On Saturday, however, Khamenei urged the nation to unite behind Ahmadinejad and called the result a "divine assessment.""

 

This development makes Al's point about the illegitimacy of the regime - not just the election - all the more important, and one that we should spread to others.

this has been wonderful to watch

thank goodness for the internet. it has been the way to connect us all.

I've been amazed...

Just go on twitter and search #iranelection, and before you finish reading the first 10 tweets (max 140 characters each) and there's already 50 waiting for you to refresh.  Sometimes over a hundred.

It's simply mind boggling the speed and flood of information being shoved out of the country by people.  If you are following that twitter feed, it's like watching a live event.  You're there.  I always thought twitter seemed interesting, a cool little social experiment, a "mass-text messager".  But, wow -- I just can't get over it.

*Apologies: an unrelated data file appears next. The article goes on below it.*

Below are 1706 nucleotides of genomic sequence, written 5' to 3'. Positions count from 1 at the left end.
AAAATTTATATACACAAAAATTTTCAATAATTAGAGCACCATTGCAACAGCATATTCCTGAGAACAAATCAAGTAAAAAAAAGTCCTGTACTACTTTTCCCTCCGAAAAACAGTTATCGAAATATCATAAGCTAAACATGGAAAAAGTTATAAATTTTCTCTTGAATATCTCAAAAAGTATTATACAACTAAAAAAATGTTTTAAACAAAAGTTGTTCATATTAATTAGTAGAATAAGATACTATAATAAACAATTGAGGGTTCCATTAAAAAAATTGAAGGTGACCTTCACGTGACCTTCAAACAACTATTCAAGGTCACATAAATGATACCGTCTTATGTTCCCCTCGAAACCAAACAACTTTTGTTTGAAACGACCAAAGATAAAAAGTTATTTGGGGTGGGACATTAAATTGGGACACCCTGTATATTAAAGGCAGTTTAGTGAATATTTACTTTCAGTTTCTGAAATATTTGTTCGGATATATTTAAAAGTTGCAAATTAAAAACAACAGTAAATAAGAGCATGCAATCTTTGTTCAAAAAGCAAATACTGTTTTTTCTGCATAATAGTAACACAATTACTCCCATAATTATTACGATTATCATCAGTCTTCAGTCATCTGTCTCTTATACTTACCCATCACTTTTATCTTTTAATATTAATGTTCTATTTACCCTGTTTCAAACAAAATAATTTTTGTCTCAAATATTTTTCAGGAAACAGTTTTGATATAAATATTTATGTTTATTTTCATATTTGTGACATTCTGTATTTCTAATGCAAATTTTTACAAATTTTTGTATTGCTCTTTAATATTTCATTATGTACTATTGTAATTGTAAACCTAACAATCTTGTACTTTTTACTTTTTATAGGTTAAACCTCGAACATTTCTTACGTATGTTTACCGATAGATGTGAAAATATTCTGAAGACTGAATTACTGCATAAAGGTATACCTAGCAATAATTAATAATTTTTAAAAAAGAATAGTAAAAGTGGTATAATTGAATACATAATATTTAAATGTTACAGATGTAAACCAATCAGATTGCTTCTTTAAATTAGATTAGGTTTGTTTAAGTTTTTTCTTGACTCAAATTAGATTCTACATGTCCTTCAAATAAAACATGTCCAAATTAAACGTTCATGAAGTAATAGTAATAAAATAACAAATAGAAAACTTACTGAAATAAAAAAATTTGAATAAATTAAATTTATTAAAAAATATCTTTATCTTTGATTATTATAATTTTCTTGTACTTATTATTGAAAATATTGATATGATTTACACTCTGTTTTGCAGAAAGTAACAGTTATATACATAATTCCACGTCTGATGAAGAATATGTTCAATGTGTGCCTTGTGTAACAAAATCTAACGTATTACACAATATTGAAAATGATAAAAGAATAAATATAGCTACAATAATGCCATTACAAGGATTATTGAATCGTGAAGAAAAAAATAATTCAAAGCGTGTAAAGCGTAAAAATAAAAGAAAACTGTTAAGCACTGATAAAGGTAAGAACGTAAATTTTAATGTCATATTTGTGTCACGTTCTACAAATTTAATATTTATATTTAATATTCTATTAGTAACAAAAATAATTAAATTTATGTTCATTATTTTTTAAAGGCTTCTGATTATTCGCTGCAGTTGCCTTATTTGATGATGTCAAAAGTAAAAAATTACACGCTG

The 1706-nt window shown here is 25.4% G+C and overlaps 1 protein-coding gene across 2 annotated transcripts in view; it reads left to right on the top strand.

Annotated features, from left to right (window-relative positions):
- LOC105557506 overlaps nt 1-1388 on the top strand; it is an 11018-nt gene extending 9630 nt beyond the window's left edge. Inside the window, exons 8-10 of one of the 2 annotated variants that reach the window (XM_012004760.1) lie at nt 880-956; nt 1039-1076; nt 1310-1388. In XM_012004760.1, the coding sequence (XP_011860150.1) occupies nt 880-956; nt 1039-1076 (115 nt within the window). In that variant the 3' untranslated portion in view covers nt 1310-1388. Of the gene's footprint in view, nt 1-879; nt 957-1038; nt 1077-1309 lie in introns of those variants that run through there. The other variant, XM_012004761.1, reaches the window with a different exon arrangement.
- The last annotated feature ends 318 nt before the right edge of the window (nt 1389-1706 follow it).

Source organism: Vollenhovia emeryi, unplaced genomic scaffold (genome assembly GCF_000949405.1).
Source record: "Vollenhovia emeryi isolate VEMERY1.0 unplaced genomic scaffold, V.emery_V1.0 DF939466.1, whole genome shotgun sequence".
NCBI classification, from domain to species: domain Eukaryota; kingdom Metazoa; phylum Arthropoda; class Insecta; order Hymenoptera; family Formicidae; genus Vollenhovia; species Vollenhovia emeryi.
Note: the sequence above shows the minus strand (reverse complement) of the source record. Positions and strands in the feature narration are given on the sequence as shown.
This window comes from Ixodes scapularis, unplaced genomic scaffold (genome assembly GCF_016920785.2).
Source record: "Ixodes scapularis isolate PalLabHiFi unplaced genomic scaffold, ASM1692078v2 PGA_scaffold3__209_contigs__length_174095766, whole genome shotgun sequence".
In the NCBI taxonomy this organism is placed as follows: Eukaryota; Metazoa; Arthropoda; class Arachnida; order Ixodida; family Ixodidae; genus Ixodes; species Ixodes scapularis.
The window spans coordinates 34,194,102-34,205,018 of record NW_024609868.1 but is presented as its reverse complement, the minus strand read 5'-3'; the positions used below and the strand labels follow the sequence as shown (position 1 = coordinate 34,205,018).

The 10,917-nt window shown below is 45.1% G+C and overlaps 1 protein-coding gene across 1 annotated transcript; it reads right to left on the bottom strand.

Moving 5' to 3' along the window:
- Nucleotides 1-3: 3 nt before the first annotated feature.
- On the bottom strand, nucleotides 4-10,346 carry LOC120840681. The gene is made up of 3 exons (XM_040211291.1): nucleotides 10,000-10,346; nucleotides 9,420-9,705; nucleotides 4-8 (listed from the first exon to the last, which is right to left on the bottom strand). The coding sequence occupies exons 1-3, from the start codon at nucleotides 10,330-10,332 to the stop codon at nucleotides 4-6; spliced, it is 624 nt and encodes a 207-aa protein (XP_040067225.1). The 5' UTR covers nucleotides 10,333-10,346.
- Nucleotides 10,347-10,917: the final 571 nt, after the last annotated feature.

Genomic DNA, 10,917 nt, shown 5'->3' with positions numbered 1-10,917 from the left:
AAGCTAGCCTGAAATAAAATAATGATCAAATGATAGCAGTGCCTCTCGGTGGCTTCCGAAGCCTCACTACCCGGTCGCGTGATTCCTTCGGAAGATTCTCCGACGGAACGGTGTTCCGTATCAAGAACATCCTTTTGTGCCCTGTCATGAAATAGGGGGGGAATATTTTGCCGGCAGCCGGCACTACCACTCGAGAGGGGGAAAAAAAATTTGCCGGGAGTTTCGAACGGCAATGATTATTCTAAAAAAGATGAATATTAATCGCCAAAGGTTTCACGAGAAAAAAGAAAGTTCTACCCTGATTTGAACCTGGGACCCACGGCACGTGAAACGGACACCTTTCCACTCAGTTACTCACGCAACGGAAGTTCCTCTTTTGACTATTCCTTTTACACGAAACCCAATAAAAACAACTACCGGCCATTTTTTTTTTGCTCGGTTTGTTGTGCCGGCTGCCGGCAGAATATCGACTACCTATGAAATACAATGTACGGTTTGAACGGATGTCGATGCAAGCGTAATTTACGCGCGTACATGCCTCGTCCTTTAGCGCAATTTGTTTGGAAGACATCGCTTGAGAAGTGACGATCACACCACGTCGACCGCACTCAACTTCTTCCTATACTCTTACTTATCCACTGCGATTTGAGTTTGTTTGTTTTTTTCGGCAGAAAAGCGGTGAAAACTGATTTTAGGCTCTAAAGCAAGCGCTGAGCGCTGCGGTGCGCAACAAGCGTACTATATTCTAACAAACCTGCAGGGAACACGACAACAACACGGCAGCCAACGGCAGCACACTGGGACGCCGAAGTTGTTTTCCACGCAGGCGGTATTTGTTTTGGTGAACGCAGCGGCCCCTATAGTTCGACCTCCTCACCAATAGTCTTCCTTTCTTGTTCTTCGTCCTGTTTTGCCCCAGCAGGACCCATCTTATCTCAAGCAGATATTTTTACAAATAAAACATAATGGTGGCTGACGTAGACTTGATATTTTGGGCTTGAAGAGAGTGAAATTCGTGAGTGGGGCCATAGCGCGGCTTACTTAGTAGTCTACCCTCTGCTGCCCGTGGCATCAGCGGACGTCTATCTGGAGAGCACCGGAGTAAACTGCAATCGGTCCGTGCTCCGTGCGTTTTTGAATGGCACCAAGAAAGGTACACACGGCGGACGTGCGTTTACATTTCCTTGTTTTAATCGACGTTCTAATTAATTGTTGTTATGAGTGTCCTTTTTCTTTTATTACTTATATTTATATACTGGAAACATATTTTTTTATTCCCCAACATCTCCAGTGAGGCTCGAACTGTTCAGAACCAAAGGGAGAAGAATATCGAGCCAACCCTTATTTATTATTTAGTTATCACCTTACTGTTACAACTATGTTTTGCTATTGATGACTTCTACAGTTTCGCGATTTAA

Also...this is the first time I've seen this situation be compared to the Orange Revolution -- and the second I read it I felt shocked that I hadn't seen that comparison before (and ashamed I didn't think of it...but I wasn't into news/politics back then, I'm a rookie!).  I'm curious if others will start to make this connection.

twitter down for 90mins

hey all

twitter is going down for 90mins of time for maintainence at 9.15am tehran time. people there are a bit worried/annoyed at this timing. I suppose if it is Essential then fine, however otherwise they want people to get in touch with twitter to complain as otherwise it is censorship of their vital source at this time. 

celia

They want change